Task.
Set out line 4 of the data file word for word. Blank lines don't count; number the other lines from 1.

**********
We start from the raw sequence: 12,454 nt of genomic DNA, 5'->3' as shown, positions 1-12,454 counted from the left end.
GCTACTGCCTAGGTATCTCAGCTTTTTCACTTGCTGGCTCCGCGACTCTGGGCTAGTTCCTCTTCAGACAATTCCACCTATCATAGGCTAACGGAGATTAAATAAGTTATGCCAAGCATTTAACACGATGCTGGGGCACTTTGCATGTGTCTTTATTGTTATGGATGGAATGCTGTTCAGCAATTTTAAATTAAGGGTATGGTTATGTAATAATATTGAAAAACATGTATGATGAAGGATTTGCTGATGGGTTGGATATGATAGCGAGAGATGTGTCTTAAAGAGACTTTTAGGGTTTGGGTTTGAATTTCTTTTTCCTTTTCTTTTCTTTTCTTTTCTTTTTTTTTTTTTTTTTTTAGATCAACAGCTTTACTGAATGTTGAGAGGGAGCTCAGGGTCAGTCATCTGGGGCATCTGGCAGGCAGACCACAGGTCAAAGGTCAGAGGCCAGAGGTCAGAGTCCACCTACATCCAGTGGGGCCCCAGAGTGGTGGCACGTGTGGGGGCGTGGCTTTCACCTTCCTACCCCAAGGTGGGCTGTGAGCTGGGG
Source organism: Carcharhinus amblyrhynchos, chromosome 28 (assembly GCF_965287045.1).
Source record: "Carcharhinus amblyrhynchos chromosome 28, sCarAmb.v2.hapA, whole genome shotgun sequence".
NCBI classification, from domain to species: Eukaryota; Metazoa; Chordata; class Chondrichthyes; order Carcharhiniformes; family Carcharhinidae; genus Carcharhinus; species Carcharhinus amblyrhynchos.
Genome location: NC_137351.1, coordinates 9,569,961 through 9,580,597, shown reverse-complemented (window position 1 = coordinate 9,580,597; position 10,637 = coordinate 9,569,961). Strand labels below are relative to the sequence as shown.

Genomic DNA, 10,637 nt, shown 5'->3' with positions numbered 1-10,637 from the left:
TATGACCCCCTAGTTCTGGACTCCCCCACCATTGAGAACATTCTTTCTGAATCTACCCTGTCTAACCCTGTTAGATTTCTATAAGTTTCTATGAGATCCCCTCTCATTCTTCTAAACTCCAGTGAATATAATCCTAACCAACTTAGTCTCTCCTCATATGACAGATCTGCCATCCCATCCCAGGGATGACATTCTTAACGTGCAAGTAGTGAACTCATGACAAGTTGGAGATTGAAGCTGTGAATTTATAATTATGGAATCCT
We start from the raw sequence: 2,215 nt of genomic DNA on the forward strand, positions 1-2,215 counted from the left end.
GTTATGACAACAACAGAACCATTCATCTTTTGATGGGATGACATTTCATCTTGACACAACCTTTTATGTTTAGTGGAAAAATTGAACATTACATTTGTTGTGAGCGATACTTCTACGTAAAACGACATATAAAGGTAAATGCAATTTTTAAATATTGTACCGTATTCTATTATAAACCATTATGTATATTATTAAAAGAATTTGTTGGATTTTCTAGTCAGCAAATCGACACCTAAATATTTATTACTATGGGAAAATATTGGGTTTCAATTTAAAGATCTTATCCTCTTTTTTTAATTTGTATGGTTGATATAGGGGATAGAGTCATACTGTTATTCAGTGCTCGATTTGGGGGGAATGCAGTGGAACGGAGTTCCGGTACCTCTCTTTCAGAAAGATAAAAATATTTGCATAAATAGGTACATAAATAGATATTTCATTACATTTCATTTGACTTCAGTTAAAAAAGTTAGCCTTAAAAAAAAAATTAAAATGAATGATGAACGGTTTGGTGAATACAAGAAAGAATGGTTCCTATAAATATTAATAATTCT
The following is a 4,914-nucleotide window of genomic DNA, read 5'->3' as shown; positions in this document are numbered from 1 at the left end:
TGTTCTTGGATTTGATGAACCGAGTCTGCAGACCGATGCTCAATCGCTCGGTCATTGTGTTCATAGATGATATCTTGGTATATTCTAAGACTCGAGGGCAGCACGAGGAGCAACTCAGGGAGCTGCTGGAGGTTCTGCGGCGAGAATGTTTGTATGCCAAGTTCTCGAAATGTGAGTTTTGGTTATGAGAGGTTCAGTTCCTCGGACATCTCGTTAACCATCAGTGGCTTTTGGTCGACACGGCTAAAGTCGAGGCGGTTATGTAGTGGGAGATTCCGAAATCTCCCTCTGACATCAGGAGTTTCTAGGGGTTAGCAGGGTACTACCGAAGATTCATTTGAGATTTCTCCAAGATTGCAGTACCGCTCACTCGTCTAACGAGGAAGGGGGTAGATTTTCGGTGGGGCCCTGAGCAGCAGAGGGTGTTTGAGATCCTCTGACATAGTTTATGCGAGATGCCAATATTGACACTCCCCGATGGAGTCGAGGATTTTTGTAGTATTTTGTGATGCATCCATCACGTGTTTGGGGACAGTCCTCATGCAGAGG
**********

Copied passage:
Source record: "Carcharhinus amblyrhynchos chromosome 28, sCarAmb.v2.hapA, whole genome shotgun sequence".